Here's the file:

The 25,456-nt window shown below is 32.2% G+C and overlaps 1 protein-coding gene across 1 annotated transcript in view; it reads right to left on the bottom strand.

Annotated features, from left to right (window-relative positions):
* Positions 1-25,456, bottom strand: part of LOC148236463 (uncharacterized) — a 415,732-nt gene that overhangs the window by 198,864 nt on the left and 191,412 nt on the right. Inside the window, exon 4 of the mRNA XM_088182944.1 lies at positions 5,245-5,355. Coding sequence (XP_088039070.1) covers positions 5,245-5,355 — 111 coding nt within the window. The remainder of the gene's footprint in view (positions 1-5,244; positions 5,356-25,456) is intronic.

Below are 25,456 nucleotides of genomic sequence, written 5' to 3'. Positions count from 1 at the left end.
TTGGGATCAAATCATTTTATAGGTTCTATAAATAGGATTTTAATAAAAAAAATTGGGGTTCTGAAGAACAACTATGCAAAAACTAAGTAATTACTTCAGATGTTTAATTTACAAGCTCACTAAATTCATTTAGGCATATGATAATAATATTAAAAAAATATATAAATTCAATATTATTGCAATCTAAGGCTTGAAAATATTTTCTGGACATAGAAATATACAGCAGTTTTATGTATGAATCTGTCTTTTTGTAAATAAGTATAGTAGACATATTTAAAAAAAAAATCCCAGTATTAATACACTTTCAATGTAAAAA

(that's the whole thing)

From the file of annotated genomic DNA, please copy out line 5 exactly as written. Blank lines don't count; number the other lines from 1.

TTGGGATCAAATCATTTTATAGGTTCTATAAATAGGATTTTAATAAAAAAAATTGGGGTTCTGAAGAACAACTATGCAAAAACTAAGTAATTACTTCAGATGTTTAATTTACAAGCTCACTAAATTCATTTAGGCATATGATAATAATATTAAAAAAATATATAAATTCAATATTATTGCAATCTAAGGCTTGAAAATATTTTCTGGACATAGAAATATACAGCAGTTTTATGTATGAATCTGTCTTTTTGTAAATAAGTATAGTAGACATATTTAAAAAAAAAATCCCAGTATTAATACACTTTCAATGTAAAAA